"Motions for reargument succeed only where a dispositive factual matter or controlling decision of law was presented to the Court but not considered." Damiano v. Sony Music Entertainment, 975 F. Supp. 623, 634 (D.N.J. 1996) (quoting Pelham v. United States, 661 F. Supp 1063, 1065 (D.N.J. 1987)). Where no facts or cases were overlooked, the motion must be denied. Resorts Int'l v. Greate Bay Hotel & Casino, 830 F. Supp. 826, 831 (D.N.J. 1992). If the record was inadequately developed on a particular issue, the court has discretion to reconsider the matter, Hatco Corp. v. W.R. Grace Corp., 849 F. Supp. 987, 990 (D.N.J. 1994), but not to the extent of considering new evidence that was available but not submitted while the motion was pending. Florham Park Chevron, Inc. v. Chevron, USA, Inc., 680 F. Supp. 159, 162 (D.N.J. 1988).
Plaintiffs assert, in the first instance, that this Court overlooked key evidence when it concluded that probable cause existed by April 6, 2001 to suspect Plaintiff of murdering his wife. Accordingly, Plaintiffs' argue, the Court must correct this "clear error" to "prevent manifest injustice." Additionally, Plaintiffs claim that the evidence uncovered through additional discovery demonstrated that there is a dispute of fact whether probable cause existed in April 2001. Plaintiffs, however, overstate what has been uncovered through additional discovery. For the reasons explained in the Court's February 23, 2004 Opinion, as well as in the discussion below, Plaintiffs' claims are, as they were before, without legal merit.
In its February 23, 2004 Opinion, the Court explained that "probable cause to arrest exists when the facts and circumstances are such that 'a reasonable person [would] believe that an offense has been . . . committed by the person to be arrested.' (Slip Op. at 56 (quoting Orsatti v. New Jersey State Police, 71 F.3d 480, 483 (3d Cir. 1995)). The Court then detailed the evidence which led it to conclude that, even viewed in the light most favorable to Plaintiffs, there was probable cause to suspect that Plaintiff had committed the crime on April 6, 2001:
Dr. Gross issued his conclusion that Ellen had died as a result of homicide on March 31, 2001, the date of her death. The prosecutors, though they may have immediately suspected plaintiff, did not have clear evidence that he committed the murder. They were faced with contradictory evidence, namely his story, which he consistently maintained, that he was at the Beach Bar & Grill throughout the night and did not know his wife was home, and his mother-in-law's initial reaction that he could have killed Ellen. Prosecutors surely had reason to continue their investigation into plaintiff's relationship with his wife, but they did not necessarily have probable cause to believe that he murdered his wife in the days immediately following her death.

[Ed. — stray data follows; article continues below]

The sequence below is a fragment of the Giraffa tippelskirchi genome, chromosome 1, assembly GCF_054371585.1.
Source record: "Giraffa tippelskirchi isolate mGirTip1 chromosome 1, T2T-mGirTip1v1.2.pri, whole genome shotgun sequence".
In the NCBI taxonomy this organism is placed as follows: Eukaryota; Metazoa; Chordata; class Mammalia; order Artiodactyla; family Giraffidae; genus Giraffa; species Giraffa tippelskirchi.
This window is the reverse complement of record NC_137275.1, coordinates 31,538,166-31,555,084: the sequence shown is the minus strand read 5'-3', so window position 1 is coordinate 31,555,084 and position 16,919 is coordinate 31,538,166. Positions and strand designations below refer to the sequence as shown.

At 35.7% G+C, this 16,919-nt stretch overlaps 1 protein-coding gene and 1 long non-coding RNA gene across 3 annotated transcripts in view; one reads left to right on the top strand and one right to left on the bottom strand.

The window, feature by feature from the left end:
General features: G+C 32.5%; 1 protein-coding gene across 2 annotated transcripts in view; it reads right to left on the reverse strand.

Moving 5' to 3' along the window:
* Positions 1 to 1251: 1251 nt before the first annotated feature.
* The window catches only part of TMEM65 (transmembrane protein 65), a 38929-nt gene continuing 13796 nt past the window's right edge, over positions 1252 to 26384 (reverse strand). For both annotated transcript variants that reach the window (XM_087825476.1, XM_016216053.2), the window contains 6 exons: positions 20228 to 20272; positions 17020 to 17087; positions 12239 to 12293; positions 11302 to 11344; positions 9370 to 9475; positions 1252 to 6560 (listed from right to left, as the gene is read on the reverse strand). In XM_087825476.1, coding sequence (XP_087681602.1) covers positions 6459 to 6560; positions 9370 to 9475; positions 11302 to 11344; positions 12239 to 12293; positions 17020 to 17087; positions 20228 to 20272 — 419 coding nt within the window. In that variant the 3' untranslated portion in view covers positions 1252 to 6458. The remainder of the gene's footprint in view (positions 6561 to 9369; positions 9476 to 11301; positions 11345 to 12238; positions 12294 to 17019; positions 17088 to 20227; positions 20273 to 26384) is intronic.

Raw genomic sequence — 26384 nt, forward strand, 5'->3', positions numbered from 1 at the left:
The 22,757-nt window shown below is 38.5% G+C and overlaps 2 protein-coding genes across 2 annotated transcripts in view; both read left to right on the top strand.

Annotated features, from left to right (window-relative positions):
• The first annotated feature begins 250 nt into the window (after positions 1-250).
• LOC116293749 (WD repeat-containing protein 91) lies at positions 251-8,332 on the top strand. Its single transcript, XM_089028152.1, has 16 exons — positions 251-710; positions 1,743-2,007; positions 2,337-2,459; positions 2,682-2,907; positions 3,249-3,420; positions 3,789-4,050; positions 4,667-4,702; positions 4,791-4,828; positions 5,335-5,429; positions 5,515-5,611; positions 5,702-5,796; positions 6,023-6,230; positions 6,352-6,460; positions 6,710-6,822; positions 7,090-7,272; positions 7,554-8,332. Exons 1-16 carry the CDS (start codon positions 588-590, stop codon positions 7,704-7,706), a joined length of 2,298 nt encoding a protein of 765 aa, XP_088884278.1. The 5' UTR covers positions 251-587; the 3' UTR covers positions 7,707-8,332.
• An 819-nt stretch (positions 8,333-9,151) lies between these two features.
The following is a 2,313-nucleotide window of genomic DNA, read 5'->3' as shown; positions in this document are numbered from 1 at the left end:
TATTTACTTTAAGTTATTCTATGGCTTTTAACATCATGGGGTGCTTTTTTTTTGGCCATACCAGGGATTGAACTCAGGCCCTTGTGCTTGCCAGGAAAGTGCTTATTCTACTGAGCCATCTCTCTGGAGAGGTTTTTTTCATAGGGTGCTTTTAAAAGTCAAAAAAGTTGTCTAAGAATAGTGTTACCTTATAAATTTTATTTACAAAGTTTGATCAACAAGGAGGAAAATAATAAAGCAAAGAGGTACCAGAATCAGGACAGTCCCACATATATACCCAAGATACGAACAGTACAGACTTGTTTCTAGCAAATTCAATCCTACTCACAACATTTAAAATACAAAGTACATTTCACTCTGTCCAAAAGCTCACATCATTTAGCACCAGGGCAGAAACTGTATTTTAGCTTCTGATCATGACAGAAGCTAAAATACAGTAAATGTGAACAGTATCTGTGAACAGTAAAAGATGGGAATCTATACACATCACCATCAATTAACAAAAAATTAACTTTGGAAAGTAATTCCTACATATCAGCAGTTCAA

By April 6, 2001, though, the landscape had changed and the defendants had probable cause to believe that plaintiff was guilty of the crime. By then, they had discovered that plaintiff's alibi was not tight. Though there was evidence that Ellen died between 2:00 and 2:30 a.m. and plaintiff claimed he was at the Beach Bar & Grill from 9:00 p.m. until 4:00 a.m., no witness could testify that he was there the entire period. Instead, the witnesses provided a wide range of arrival and departure times, with plaintiff arriving somewhere between 11:00 p.m. and 1:00 a.m. and leaving between 3:30 a.m. and 4:00 a.m. (See Kent Cert., Exs. 3-5, 26-28.)
Also by April 6, 2001, the prosecutors had Dr. Gross' supplemental report which again concluded that Ellen was a victim of homicide.*fn4 They had also learned by April 6th that plaintiff was estranged from his wife and had threatened to hurt her on several previous occasions. On April 6, 2003, Calvin Gadd verified reports by Sharon Hogan, Julie Goldberg, and Viola McElroy that Ellen wanted to leave plaintiff but was frightened of him because he had threatened to kill her with his gun and with his car, and because he was especially violent when intoxicated. (Clarke Cert., Ex. B.) That Ellen was found dead after her husband returned from a night of drinking, given his past threats toward her and his history of violence when intoxicated, strongly heightened these defendants' suspicions. The supplemental report, coupled with the other witness statements and evidence obtained between March 31 and April 6, 2001, provided probable cause to suspect plaintiff of the murder.
The Court then explained that the exculpatory evidence available to the Defendants in April 2001 did not negate the ...